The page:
faces in crowd yelling, close up image

Republican National Convention delegates yell and scream as the Chair announces that the convention will not hold a roll-call vote on the Republican National Convention Rules Committee's report and rules changes and rejects the efforts of anti-Trump forces to hold such a vote, at the Republican National Convention in Cleveland, Ohio on July 18, 2016.

Credit: Brian Snyder/Reuters

One of the strongest themes in Republican presidential nominee Donald Trump's address in Cleveland last night was this: Be afraid.

"Our convention occurs at a moment of crisis for our nation," he said in his opening lines. "The attacks on our police, and the terrorism in our cities, threaten our very way of life. Any politician who does not grasp this danger is not fit to lead our country.

"Americans watching this address tonight have seen the recent images of violence in our streets and the chaos in our communities." He then vowed that this violence would end if he were elected. "Beginning on January 20th 2017, safety will be restored."

But who or what should we be afraid of? Many people, it turns out, were afraid of the candidate himself.

For Luis Marentes, a professor in Massachusetts, Trump's rhetoric is cause for worry. The speech, he said in our discussion group, the Global Nation Exchange on Facebook, had an "entire overwhelming pushing of fear." Trump gives the false impression that migrants "are crossing en masse with the purpose of brutally killing Americans and dealing drugs. ... Not only [do] they roam free, but they do it armed and with the intention to murder."

While there have certainly been cases of undocumented people committing violent crimes, including those discussed in Cleveland this week, the story is a bit more complicated than what Trump presented. Immigrants, in the US with or without visas or green cards, have a lower rate of crime than the general public. And those undocumented people who do have criminal records have most often committed minor crimes — such as marijuana possession or not having a drivers' license — rather than violent offenses.

From 2009 to 2014, between 350,000 and over 400,000 people have been deported each year. Last year, according to Immigration and Customs Enforcement, 235,000 people were "removed or returned" — and those with criminal records are considered the highest priority.

Isolda Ortega-Bustamante gave her first reaction to the speech on Facebook: "Fear. Fear the Mexicans. Fear the Muslims. Fear the Chinese. Fear crime."

Generally, Trump decried what he claimed is an increase in violent crime. His exact statistics about homicides in certain cities were correct, but not indicative of a trend. Here's a concise analysis of Trump's claims on this issue by Seema Mehta at the Los Angeles Times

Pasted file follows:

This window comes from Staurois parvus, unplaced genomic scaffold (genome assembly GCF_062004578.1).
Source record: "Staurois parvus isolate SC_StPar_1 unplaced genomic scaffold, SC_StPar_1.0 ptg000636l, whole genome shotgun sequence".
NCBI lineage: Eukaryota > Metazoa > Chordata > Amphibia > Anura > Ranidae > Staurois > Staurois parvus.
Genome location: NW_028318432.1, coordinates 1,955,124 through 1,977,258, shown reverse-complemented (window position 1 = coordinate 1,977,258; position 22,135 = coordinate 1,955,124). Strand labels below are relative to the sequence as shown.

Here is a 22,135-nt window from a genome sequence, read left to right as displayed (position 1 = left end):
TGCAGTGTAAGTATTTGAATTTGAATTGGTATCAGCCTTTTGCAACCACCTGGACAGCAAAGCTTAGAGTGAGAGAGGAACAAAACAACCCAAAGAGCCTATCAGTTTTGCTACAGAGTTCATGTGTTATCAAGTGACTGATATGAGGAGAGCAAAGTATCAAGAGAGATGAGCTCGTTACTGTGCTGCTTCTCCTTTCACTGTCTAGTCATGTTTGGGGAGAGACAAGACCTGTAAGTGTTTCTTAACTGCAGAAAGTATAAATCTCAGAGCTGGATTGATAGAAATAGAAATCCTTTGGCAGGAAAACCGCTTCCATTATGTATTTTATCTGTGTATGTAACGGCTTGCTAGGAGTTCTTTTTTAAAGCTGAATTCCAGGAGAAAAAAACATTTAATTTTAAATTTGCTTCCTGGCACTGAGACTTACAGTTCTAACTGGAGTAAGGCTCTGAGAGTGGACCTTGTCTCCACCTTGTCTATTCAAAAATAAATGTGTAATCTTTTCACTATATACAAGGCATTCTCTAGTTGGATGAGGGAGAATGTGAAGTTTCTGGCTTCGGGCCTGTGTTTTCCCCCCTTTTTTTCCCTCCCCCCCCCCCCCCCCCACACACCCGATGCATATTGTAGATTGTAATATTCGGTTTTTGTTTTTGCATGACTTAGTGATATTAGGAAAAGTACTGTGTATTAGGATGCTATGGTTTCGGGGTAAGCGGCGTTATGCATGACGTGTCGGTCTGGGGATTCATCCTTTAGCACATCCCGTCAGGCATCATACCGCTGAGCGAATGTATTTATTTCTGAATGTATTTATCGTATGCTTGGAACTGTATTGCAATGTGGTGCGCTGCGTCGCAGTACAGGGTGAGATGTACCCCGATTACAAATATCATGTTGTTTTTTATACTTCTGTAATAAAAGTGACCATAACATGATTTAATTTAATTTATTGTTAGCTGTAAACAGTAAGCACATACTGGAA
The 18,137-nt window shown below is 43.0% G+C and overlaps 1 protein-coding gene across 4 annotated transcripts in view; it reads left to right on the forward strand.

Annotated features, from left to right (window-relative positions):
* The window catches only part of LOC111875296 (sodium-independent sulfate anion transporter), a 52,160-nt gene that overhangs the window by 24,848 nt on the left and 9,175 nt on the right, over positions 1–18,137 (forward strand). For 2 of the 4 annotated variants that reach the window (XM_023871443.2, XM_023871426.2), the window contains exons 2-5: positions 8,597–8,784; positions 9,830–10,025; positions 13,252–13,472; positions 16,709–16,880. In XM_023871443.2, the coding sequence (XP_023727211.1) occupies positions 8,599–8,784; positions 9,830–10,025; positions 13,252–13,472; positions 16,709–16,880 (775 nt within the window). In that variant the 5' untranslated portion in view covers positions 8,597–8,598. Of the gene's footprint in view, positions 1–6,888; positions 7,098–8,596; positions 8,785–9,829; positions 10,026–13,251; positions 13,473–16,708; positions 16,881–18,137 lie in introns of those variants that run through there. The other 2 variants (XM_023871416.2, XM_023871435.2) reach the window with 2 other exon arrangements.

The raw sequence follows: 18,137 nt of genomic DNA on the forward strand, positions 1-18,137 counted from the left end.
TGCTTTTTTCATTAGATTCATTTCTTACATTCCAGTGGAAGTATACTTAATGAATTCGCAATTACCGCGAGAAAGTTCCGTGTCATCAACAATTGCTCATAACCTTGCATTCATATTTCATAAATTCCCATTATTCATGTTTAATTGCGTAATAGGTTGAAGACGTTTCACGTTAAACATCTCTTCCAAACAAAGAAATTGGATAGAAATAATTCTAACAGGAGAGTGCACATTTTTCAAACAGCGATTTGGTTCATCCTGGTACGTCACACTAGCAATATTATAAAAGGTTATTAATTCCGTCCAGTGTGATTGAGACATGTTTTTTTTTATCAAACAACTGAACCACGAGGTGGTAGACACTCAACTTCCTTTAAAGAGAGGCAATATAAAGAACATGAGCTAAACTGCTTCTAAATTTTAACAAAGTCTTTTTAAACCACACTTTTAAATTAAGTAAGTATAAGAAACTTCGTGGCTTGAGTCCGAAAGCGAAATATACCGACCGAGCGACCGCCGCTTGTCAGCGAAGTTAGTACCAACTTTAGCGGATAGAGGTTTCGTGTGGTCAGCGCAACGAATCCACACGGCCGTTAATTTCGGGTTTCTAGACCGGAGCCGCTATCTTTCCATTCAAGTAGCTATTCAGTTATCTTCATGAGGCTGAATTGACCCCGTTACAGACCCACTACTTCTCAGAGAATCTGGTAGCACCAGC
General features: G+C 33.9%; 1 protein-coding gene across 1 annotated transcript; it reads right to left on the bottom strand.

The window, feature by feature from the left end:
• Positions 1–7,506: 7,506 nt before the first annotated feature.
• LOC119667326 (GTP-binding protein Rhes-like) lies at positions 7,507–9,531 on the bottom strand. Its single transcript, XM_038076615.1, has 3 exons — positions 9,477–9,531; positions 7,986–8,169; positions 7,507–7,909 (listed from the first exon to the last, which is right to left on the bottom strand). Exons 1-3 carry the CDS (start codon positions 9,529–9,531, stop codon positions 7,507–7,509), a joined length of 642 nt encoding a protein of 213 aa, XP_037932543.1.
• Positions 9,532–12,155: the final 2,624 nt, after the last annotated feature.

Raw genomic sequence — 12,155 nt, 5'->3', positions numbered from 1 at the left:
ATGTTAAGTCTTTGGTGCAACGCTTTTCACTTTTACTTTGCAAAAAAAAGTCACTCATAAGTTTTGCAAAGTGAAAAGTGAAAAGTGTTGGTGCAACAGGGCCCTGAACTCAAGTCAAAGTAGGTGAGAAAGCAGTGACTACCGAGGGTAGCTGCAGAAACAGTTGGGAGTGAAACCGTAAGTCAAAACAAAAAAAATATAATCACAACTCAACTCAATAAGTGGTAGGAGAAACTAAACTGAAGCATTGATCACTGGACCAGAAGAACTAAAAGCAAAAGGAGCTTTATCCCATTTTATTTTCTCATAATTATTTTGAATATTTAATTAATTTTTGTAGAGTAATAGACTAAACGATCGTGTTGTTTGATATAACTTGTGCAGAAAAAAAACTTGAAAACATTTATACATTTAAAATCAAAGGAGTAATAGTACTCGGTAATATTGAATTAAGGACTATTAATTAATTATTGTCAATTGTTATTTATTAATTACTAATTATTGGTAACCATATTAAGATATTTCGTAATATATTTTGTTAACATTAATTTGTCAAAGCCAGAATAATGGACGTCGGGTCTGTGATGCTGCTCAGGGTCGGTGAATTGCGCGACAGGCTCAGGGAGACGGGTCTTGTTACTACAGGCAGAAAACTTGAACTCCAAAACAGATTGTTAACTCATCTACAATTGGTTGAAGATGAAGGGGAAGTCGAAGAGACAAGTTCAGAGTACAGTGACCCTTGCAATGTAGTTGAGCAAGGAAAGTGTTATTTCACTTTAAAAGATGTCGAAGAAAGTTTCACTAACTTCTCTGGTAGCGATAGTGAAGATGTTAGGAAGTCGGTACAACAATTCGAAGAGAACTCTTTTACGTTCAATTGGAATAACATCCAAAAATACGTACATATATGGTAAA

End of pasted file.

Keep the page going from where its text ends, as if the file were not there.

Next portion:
Trump also doubled down on his commitment to build a wall: "We are going to build a great border wall to stop illegal immigration, to stop the gangs and the violence and to stop the drugs from pouring into our communities."

He presented US policies on refugees as a security concern. "I only want to admit individuals into our country who will support our values and love our people. Anyone who endorses violence, hatred or oppression is not welcome in our country and never ever will be," he said.

His comments are indicative of a debate that's happening across the country — take this recent case in Montana, for example — but one that often misses the realities of our existing screening process. It can take years for a Syrian refugee to be allowed to set foot on American soil and it is an extremely difficult process.

For many immigrants and the families of immigrants watching the convention, the tone and content of the speech was cause for worry.

"I would say his fear mongering and the crowd's excitement were really worrisome," says Marentes. "The enthusiasm with which they cheered the discourse of 'law and order,' 'security,' etc. As [scholar and activist] Rosa Clemente tweeted, it looked like a lynch mob."

Whether Trump wins or loses, some say that they are feeling a change since his campaign began.

Marcelle Hutchins, who has contributed to Global Nation and PRI's The World, wrote: "I'm definitely seeing things change for the worse. I've lived in Boston for four years and for the first time this year I was told that 'Black Lives Don't Matter' from complete strangers. I have an idea where this all stems from. His speech encouraged his followers and non-followers to be afraid. He told them the nation was in 'crisis,' that there is 'violence in our streets' and 'chaos in our communities.' I don’t think he realizes that the fear he’s using as a winning campaign strategy is making things worse."

What do you think? Our conversation on the campaign for the presidency, immigration and what "Americanism" means continues in the Global Nation Exchange.

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